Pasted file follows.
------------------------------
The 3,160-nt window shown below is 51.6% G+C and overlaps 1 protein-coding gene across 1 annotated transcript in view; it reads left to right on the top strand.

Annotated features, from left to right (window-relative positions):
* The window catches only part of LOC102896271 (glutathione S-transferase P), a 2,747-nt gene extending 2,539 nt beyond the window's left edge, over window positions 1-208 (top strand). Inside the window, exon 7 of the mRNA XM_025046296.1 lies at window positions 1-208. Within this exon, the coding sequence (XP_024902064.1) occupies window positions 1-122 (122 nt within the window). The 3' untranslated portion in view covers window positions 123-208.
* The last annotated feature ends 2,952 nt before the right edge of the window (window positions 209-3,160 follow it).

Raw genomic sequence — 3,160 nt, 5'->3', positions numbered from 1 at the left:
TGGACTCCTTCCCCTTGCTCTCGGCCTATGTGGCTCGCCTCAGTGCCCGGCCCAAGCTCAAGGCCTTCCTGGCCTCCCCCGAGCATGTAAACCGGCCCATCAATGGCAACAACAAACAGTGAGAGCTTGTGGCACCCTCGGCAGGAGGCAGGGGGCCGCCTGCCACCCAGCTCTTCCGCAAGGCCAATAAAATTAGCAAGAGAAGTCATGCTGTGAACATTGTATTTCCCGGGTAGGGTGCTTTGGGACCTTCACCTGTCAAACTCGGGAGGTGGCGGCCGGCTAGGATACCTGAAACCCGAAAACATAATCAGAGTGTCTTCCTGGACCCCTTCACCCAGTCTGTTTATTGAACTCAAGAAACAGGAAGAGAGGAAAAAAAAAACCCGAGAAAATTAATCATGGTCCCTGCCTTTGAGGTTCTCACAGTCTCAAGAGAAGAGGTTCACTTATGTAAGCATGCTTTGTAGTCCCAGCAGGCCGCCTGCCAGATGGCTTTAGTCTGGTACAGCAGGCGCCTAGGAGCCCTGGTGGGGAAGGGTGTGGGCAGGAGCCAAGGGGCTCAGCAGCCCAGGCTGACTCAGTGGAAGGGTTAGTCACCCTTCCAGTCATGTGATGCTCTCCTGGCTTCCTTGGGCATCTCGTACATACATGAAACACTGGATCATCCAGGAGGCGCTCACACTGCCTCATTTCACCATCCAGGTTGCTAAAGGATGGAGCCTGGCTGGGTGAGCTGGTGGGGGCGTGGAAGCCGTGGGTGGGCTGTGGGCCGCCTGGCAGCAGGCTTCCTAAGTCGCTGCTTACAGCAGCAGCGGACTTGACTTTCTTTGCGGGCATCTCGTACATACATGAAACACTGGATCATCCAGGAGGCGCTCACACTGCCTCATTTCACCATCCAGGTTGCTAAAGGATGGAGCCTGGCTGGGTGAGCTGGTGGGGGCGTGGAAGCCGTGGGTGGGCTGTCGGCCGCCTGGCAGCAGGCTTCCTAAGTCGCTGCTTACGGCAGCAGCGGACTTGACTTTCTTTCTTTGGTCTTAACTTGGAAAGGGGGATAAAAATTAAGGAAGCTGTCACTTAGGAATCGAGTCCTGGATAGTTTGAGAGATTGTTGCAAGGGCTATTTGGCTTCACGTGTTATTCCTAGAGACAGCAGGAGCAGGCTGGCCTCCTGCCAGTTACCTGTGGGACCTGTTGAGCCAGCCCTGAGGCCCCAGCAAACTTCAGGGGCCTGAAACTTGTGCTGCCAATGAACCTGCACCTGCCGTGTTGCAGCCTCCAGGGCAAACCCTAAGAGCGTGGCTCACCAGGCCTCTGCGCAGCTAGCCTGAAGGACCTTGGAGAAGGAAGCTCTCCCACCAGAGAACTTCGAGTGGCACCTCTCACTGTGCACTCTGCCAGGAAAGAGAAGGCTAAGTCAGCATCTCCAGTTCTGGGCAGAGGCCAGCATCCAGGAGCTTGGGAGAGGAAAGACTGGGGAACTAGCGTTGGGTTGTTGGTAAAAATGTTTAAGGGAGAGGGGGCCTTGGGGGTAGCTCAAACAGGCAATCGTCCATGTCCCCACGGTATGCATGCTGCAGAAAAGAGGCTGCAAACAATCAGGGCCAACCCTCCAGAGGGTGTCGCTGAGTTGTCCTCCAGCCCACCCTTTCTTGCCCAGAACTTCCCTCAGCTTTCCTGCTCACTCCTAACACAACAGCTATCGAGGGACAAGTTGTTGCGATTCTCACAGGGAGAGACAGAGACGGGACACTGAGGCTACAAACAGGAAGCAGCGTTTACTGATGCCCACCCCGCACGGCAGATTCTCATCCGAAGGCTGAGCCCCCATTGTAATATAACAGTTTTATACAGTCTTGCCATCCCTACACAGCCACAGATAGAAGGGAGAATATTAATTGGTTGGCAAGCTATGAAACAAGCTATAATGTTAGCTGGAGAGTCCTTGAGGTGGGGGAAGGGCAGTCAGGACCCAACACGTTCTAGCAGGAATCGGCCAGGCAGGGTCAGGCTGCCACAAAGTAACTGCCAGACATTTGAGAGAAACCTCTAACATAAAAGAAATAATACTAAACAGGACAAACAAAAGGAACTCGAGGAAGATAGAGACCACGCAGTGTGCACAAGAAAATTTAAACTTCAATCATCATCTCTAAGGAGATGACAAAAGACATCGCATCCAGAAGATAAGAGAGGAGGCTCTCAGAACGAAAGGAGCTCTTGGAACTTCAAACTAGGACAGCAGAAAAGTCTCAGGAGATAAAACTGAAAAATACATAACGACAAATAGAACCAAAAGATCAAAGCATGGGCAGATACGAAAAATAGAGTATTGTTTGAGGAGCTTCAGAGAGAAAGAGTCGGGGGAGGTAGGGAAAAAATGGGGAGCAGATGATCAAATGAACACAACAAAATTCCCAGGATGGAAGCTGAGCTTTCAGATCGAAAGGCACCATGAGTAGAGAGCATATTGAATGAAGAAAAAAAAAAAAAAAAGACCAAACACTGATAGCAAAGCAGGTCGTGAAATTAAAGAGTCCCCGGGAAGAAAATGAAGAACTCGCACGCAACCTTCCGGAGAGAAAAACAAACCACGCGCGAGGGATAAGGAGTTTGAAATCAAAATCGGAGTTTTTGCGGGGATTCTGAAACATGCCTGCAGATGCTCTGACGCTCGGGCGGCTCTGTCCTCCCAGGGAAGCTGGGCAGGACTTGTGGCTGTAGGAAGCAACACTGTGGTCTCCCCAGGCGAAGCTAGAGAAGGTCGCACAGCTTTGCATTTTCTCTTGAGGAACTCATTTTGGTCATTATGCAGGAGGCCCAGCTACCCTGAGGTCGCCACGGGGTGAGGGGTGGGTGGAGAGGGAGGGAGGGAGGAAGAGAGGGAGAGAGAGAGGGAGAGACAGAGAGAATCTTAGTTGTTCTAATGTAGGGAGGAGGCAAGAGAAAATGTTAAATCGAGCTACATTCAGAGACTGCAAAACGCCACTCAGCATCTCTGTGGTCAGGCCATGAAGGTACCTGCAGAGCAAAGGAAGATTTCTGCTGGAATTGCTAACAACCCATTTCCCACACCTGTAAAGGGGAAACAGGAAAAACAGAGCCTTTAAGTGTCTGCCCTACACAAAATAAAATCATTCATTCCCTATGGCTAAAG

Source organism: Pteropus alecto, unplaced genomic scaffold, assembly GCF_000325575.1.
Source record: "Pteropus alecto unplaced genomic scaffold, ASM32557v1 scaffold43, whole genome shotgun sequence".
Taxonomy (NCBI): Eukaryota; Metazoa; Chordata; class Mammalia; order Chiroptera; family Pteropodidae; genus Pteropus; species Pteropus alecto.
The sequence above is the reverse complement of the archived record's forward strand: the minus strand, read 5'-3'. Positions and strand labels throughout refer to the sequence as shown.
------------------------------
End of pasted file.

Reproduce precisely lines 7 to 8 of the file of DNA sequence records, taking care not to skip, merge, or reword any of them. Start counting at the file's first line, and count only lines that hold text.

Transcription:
Source organism: Pteropus alecto, unplaced genomic scaffold, assembly GCF_000325575.1.
Source record: "Pteropus alecto unplaced genomic scaffold, ASM32557v1 scaffold43, whole genome shotgun sequence".